CHARLOTTE, N.C. — North Carolina could be entering a confusing time of year for symptoms as COVID-19 infections are still prevalent, seasonal allergies are kicking up, and more people are becoming eligible for coronavirus shots and will soon be expecting those vaccine side effects.
So, how do you tell the difference between them all?
Dr. David Priest, an infectious disease specialist for Novant Health, said it's not the first time doctors have had to parse out different illnesses with similar symptoms this pandemic.
"This has been the diagnostic dilemma for thoughtful clinicians from the beginning," Priest said.
The same situation arose during flu season, and Priest is expecting allergy season to bring similar confusion.
First, a comparison between COVID-19 symptoms and allergies shows some commonalities like cough, headache, sore throat, and congestion.
However, itchy or watery eyes, as well as sneezing would point more to pollen.
Priest also said some notable symptoms would be missing for allergy sufferers.
"If you develop a fever and certainly loss of taste and smell you're going to be thinking more about COVID," Priest said.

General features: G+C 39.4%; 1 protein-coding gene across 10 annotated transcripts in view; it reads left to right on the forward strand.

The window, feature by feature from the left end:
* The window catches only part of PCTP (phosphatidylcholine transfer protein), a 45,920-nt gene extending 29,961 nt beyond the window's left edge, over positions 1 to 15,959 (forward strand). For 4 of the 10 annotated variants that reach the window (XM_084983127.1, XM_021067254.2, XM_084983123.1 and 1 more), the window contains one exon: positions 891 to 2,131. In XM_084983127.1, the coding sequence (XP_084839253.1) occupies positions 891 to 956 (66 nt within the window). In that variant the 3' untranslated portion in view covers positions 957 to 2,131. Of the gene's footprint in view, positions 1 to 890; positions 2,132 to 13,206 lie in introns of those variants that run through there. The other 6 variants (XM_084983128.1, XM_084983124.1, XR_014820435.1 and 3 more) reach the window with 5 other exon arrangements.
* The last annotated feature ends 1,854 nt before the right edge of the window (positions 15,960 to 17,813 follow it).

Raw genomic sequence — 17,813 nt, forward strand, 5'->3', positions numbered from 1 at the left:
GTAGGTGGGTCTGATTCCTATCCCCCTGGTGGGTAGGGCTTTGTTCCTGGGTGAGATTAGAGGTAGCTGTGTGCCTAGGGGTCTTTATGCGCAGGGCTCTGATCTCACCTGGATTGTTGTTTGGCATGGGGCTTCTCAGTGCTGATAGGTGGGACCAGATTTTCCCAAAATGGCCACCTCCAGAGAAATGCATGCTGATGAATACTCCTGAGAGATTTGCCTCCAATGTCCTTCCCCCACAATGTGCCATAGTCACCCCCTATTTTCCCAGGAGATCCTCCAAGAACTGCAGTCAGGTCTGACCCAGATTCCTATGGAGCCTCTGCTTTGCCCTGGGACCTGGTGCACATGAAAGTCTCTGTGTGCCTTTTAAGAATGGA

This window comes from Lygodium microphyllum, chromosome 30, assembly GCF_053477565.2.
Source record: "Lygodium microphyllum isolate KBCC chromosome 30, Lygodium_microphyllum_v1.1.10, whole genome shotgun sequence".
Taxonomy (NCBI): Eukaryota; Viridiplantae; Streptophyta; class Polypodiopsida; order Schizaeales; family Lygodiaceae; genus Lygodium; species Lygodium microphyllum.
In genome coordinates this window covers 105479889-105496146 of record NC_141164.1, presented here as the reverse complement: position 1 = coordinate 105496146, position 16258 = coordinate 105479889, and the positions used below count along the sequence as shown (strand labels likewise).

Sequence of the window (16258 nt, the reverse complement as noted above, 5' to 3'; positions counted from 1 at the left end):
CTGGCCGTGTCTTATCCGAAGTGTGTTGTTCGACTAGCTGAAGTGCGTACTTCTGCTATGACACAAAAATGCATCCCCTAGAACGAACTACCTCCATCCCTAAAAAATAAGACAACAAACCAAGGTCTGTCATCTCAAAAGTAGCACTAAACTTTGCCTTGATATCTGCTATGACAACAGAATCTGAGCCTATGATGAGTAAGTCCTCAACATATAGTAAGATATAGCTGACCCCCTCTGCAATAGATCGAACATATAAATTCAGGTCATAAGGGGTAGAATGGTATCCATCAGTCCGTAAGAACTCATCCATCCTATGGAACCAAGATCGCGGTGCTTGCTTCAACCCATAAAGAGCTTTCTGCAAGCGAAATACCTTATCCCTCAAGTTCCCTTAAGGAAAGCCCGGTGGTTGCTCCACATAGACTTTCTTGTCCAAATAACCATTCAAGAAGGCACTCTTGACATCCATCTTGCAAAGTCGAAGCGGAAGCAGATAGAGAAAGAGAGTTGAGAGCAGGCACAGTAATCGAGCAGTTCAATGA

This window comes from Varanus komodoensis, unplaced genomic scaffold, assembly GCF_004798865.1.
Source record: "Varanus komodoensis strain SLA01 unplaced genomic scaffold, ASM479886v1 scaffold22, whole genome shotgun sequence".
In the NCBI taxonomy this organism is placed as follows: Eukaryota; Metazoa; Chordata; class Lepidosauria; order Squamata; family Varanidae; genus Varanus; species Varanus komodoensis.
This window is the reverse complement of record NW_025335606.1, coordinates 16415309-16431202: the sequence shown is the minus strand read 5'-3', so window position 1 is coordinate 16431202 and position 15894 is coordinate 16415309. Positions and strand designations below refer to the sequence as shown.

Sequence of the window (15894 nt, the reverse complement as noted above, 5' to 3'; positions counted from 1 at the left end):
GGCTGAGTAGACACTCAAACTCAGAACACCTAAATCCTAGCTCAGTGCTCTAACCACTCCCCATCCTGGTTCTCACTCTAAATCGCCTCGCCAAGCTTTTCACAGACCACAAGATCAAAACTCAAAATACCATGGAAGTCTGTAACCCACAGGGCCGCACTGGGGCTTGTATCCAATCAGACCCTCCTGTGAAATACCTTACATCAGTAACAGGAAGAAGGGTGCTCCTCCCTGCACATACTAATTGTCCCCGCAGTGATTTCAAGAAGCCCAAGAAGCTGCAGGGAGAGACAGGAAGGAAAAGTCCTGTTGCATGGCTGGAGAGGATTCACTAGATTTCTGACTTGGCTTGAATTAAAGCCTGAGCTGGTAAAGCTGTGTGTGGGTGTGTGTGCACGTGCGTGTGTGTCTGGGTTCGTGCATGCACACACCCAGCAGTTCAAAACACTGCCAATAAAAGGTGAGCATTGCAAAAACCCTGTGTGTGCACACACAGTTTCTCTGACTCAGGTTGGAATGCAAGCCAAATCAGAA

When factoring in the side effects of getting a COVID-19 vaccine, the similarities continue. For example, both the shot and a coronavirus infection could bring chills and fever. Both the shot and allergies could come with tiredness and headache.
Vaccine side effects, however, do not include loss of taste and smell, cough, sore throat and congestion.
Remember: When in doubt, get tested.
"If you have symptoms, even if you've been vaccinated, you should get tested," Dr. Mandy Cohen, North Carolina's Health and Human Secretary, said.
Have a relative or friend in another state and want to know when they can get vaccinated? Visit NBC News' Plan Your Vaccine site to find out about each state's vaccine rollout plan.